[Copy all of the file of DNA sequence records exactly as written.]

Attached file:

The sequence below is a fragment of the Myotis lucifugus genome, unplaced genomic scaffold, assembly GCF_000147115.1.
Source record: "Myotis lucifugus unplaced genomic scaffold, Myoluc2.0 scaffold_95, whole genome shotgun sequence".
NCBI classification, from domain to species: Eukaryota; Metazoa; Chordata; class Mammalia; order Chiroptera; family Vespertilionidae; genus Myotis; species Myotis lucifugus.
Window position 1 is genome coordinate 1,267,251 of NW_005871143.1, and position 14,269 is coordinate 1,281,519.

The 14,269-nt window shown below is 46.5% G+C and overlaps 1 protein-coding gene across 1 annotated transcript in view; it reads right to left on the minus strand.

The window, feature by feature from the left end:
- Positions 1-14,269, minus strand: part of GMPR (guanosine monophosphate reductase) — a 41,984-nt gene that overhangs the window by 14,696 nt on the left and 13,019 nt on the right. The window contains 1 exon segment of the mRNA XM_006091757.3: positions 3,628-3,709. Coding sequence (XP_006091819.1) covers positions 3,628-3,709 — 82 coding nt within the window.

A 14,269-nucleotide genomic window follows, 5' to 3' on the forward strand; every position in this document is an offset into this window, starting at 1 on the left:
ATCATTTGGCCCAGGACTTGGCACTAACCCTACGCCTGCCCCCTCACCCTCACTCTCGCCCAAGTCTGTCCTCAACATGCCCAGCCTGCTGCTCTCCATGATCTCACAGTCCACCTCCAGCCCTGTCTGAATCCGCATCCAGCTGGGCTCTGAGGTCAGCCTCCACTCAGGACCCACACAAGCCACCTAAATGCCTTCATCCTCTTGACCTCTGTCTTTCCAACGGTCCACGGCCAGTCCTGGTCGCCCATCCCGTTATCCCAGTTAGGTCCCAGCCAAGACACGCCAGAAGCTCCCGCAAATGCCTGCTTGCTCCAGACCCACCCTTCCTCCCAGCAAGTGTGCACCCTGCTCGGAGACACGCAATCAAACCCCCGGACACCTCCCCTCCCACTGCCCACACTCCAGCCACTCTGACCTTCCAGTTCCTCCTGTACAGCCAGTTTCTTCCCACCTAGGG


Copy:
The sequence below is a fragment of the Myotis lucifugus genome, unplaced genomic scaffold, assembly GCF_000147115.1.
Source record: "Myotis lucifugus unplaced genomic scaffold, Myoluc2.0 scaffold_95, whole genome shotgun sequence".
NCBI classification, from domain to species: Eukaryota; Metazoa; Chordata; class Mammalia; order Chiroptera; family Vespertilionidae; genus Myotis; species Myotis lucifugus.
Window position 1 is genome coordinate 1,267,251 of NW_005871143.1, and position 14,269 is coordinate 1,281,519.

The 14,269-nt window shown below is 46.5% G+C and overlaps 1 protein-coding gene across 1 annotated transcript in view; it reads right to left on the minus strand.

The window, feature by feature from the left end:
- Positions 1-14,269, minus strand: part of GMPR (guanosine monophosphate reductase) — a 41,984-nt gene that overhangs the window by 14,696 nt on the left and 13,019 nt on the right. The window contains 1 exon segment of the mRNA XM_006091757.3: positions 3,628-3,709. Coding sequence (XP_006091819.1) covers positions 3,628-3,709 — 82 coding nt within the window.

A 14,269-nucleotide genomic window follows, 5' to 3' on the forward strand; every position in this document is an offset into this window, starting at 1 on the left:
ATCATTTGGCCCAGGACTTGGCACTAACCCTACGCCTGCCCCCTCACCCTCACTCTCGCCCAAGTCTGTCCTCAACATGCCCAGCCTGCTGCTCTCCATGATCTCACAGTCCACCTCCAGCCCTGTCTGAATCCGCATCCAGCTGGGCTCTGAGGTCAGCCTCCACTCAGGACCCACACAAGCCACCTAAATGCCTTCATCCTCTTGACCTCTGTCTTTCCAACGGTCCACGGCCAGTCCTGGTCGCCCATCCCGTTATCCCAGTTAGGTCCCAGCCAAGACACGCCAGAAGCTCCCGCAAATGCCTGCTTGCTCCAGACCCACCCTTCCTCCCAGCAAGTGTGCACCCTGCTCGGAGACACGCAATCAAACCCCCGGACACCTCCCCTCCCACTGCCCACACTCCAGCCACTCTGACCTTCCAGTTCCTCCTGTACAGCCAGTTTCTTCCCACCTAGGG